Vomiting & Diarrhea in Cats: Our Vet Shares 3 Home Remedies

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  • Vomiting and diarrhea are common complaints from cat parents. When I speak with concerned clients about their kitty’s symptoms, I explain that some causes of vomiting and diarrhea can be treated at home, but others require veterinary attention.

    In this article, we’ll explain the top causes of vomiting and diarrhea and cats, review the best home remedies, and discuss signs that it’s time to see your veterinarian. By understanding the reasons for digestive upset and best remedies, you should be equipped to help your kitty at home and know when it’s time to see the vet.

    Three Home Remedies to Help Cats Who Vomit and Have Diarrhea

    Below are effective home remedies that might help your cat. Remember to always check with your veterinarian before administering any at-home remedies:

    1. Start with a bland diet

    Cats that exhibit vomiting and diarrhea should be placed on a bland diet after a 12-24 hour fast (Do not fast kittens before placing them on a bland diet). The fast gives the digestive tract rest and helps to reduce inflammation.  Bland diets rely on readily digestible materials that are gentle on the gut as it heals. You can try this at home for 1-2 days to see if the symptoms resolve. Examples of bland diets include:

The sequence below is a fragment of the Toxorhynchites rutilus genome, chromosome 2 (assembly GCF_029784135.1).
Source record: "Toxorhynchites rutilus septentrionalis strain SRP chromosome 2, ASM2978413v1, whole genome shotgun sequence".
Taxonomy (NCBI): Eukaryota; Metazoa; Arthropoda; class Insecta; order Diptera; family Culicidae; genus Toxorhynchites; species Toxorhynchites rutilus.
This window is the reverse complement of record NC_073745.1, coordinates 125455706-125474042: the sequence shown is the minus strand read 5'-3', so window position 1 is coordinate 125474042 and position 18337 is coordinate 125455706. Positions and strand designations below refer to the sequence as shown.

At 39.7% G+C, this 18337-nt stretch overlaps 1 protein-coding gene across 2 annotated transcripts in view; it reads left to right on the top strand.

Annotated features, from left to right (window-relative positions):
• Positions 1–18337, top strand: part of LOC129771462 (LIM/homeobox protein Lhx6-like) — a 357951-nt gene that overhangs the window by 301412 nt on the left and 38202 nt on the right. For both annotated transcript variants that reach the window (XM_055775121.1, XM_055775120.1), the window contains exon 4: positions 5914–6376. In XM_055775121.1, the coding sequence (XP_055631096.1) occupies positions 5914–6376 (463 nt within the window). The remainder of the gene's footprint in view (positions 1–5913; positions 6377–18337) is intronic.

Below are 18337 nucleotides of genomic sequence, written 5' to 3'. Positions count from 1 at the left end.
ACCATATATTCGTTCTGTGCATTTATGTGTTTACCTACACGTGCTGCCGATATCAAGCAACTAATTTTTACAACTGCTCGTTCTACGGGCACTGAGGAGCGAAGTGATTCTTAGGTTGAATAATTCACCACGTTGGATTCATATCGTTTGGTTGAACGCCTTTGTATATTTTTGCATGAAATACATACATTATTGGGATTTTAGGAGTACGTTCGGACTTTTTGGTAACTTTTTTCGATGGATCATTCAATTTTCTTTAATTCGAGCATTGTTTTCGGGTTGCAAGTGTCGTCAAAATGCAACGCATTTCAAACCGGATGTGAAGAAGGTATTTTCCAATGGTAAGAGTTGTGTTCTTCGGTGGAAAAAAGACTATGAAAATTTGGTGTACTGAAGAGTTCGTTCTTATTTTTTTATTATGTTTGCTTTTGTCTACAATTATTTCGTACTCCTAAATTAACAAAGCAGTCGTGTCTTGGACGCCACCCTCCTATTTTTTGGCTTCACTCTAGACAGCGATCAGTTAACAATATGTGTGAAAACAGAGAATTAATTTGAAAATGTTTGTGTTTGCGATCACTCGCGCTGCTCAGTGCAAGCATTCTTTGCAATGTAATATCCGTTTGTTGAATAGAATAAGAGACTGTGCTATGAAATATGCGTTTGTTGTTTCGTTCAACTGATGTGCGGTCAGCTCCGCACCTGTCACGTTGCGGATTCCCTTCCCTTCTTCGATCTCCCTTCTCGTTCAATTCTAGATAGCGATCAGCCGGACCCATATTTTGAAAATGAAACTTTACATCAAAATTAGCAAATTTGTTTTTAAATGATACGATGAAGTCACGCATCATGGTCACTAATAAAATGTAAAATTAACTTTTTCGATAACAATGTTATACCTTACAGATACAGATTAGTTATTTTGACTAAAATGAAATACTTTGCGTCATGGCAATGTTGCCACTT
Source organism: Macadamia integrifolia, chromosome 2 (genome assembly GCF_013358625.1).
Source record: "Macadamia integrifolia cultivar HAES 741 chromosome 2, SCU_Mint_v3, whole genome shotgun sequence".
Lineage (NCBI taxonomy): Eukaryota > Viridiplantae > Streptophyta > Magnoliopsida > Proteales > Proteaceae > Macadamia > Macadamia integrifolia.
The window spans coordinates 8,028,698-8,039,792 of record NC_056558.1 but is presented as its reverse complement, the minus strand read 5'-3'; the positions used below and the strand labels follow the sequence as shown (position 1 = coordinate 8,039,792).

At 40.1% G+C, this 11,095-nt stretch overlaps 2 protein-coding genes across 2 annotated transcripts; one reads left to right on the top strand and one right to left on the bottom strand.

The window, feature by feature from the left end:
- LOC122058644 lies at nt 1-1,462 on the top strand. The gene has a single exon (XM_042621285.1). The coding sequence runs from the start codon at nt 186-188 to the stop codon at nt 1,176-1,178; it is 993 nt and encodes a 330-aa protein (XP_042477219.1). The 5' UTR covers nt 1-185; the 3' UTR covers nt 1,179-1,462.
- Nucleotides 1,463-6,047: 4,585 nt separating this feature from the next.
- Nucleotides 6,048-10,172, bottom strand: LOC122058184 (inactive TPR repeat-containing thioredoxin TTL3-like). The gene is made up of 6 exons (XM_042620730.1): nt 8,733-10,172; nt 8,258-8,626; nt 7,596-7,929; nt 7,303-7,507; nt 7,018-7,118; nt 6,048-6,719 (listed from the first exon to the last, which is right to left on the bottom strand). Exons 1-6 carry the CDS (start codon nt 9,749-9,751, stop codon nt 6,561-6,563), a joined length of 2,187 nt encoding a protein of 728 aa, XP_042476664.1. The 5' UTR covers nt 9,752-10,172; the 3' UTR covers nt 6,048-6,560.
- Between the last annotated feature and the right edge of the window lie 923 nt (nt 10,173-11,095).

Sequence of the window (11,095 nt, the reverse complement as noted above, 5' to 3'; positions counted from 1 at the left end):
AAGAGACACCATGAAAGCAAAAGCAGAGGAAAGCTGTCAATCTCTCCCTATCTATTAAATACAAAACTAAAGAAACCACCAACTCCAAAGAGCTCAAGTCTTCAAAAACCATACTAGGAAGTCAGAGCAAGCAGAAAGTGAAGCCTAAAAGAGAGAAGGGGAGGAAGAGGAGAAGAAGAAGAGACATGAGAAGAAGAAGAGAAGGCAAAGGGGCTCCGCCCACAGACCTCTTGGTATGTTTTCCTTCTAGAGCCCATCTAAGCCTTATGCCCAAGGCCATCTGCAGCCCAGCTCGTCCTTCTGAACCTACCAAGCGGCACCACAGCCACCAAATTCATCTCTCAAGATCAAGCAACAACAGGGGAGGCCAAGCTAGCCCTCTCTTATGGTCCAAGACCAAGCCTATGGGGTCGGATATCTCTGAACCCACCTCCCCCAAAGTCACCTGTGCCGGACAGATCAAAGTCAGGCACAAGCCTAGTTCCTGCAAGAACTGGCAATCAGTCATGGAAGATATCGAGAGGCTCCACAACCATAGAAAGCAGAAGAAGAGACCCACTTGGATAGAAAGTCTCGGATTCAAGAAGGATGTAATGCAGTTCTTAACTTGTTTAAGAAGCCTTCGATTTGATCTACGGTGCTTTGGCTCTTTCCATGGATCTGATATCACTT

When reintroducing food to your cat after a fast, do it gradually. Give several small portions throughout the day to avoid stressing the gut. Below is a recommended feeding schedule.

    • Day 1: Feed 50% of a normal daily diet. Divide the food into 6-8 smaller portions and offer several small meals during the day.
    • Days 2 and 3: Offer about 75% of a normal daily diet divided into 4-6 smaller meals.
    • Days 4 and 5: Feed a full ration divided into 3-4 smaller meals.
    • Day 6: Mix a small amount of your cat’s normal diet into the bland diet and feed normal meals
    • Day 7: Feed a 50/50 blend of your cat’s regular diet and feed normal meals
    • Day 8: Feed 75% normal cat food mixed with 25% bland diet and feed normal meals
    • Day 9: Return to your cat’s regular diet

    2. Pre- and probiotics that can help cats with vomiting and diarrhea

    If your cat has vomiting and diarrhea, certain over-the-counter supplements and products may help her. Prebiotic fiber helps add bulk to the stool and promotes normal gut motility. Active cultures or probiotic microorganisms ensure healthy gut flora to support digestion and encourage digestive health. For cats who vomit and have diarrhea, I recommend Pet Honesty Digestive Probiotics because it offers a cocktail of 10 different bacteria with a total of 5 billion CFUs of live organisms per serving. It also includes chicory root and flaxseed meal to provide prebiotic fiber.